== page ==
United Pittsburgh partners with Duquesne

Courtesy duq.edu United Pittsburgh speaker series requires registration, which can be done online. The series will have over 10 speakers including President Gormley.
Courtesy duq.edu
United Pittsburgh speaker series requires registration, which can be done online. The series will have over 10 speakers including President Gormley.


Olivia Donia | staff writer

Duquesne is turning its focus outward as it partners with local activists and community leaders to bring United Pittsburgh, a speaker series with accompanying courses, to campus.

The program offers one undergraduate and one graduate course, both theology classes focused on ethics, civic awareness and intersectionality, that go hand-in-hand with the 10-week lecture series by community activists.

The United Pittsburgh program was developed by Duquesne’s Center for Catholic Faith and Culture (CCFC) after the office received a grant from the Henry Luce foundation. The grant enabled the office to start a multi-year program focused on bringing together students, academics and community activists.

“United Pittsburgh was modeled after a similar academic-community collaboration offered a few years ago by the University of Baltimore,” said Darlene Weaver, director of both the CCFC and the Core Curriculum. “‘Divided Baltimore’ brought together students, scholars, community activists and city residents to discuss that city’s history of racial and ethnic divisions and the role of political leaders, educational institutions, community and faith-based organizations and the citizens themselves to explore solutions.”

The initiative focuses on various social and ethical problems in Pittsburgh and discusses potential solutions to them. Some topics highlighted in the program include race, violence, empowerment and economic and health care disparity.

The speaker series accompanying the program includes lectures titled “Who is my neighbor?”, “What does belonging look like?” and “What is the difference between charity and equity?”

The nature of the United Pittsburgh initiative is designed to foster community involvement. By having courses and lectures given by both university faculty and community organizers, the United Pittsburgh initiative seeks to show how social justice and civic awareness operate outside of the classroom.

“By design, the courses are team taught by university faculty and prominent social justice advocates from the community to provide students with a comprehensive and first-hand look at how social justice issues play out in the Pittsburgh community,” said Weaver.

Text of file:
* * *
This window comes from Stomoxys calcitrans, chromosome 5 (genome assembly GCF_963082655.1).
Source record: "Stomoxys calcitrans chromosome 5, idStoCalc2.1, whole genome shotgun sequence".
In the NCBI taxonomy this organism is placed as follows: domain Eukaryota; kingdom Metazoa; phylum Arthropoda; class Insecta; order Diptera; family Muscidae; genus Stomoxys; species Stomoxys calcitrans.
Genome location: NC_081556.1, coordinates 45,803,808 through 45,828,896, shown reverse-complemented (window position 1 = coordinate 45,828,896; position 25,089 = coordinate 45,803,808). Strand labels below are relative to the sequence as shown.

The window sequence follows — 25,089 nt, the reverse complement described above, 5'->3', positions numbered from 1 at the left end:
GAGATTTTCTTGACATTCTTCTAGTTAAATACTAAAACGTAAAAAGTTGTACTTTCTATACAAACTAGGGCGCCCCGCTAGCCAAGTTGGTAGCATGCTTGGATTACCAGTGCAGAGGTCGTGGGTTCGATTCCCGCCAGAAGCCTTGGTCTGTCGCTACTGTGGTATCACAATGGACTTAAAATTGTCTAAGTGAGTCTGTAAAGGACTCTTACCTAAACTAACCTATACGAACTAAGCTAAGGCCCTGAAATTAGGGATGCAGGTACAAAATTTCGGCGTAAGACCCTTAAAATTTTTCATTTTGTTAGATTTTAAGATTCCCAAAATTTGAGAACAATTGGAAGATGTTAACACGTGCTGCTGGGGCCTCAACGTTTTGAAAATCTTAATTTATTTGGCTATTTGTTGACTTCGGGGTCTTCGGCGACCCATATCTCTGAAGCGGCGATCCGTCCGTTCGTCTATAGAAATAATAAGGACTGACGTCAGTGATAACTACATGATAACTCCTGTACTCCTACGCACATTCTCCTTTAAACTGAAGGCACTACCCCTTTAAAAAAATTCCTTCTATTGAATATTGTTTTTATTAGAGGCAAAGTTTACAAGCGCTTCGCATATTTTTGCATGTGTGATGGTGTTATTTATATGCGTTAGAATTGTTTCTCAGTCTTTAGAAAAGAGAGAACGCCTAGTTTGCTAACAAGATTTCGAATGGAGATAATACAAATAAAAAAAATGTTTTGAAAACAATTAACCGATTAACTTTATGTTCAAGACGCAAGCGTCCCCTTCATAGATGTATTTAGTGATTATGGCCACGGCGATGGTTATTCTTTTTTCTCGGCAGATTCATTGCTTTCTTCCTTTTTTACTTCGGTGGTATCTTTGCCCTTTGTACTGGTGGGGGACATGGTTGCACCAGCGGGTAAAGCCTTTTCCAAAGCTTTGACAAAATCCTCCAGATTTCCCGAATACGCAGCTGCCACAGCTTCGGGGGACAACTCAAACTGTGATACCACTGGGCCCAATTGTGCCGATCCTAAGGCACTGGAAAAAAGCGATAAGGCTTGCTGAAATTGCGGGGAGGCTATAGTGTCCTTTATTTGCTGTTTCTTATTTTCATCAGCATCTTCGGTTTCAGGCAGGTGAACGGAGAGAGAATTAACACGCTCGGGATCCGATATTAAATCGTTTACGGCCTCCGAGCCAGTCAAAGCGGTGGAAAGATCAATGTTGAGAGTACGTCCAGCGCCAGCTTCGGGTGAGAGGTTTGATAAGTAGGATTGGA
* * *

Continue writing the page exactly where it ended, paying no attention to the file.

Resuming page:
The program aims not only to showcase the academic side of these issues, but also the first-hand perspective on how things like inequality and urban planning impact Pittsburgh as a whole.

“The courses are important because they connect the field of theological ethics to our local context and to lived experience, thereby transforming student understanding of what it means to think and act ethically through a lens of engagement,” Weaver said.

But the United Pittsburgh program isn’t just for students; the speaker series, which runs for 10 weeks, is free and open to the the public, as well as Duquesne students and faculty. Most of the lectures are given Mondays on-campus in College Hall room 104 at 6:30 p.m. Featured speakers range from government officials to community activists, such as Samuel W. Black of the Heinz History Center and Rabbi James Gibson from Temple Sinai.

The United Pittsburgh initiative particularly aligns with Duquesne’s Spiritan mission, as it works to raise community awareness surrounding common social problems and their solutions.

“United Pittsburgh embraces many principles of Catholic Social teaching such as equality, dignity, solidarity, and participation as well as the particular Catholic, Spiritan mission of advancing the common good by working to build a more just and equitable world,” Weaver said.

The United Pittsburgh program is heavily focused on involving Duquesne in the greater Pittsburgh community, with the last lecture of the speaker series being titled, “What can universities contribute to a United Pittsburgh?”

“Community engagement is a top priority at Duquesne, as identified in the University’s five-year strategic plan…United Pittsburgh brings together a diverse group of stakeholders who can identify the root causes of current community problems and explore ways to understand and address them in an effort to forge a more equitable and sustainable future for the Pittsburgh region,” said Weaver.

The United Pittsburgh initiative, though begun by the CCFC and applying Catholic social teaching, is focused, above all else, on bettering Pittsburgh as a community and raising civic awareness for pressing ethical and social issues in the city.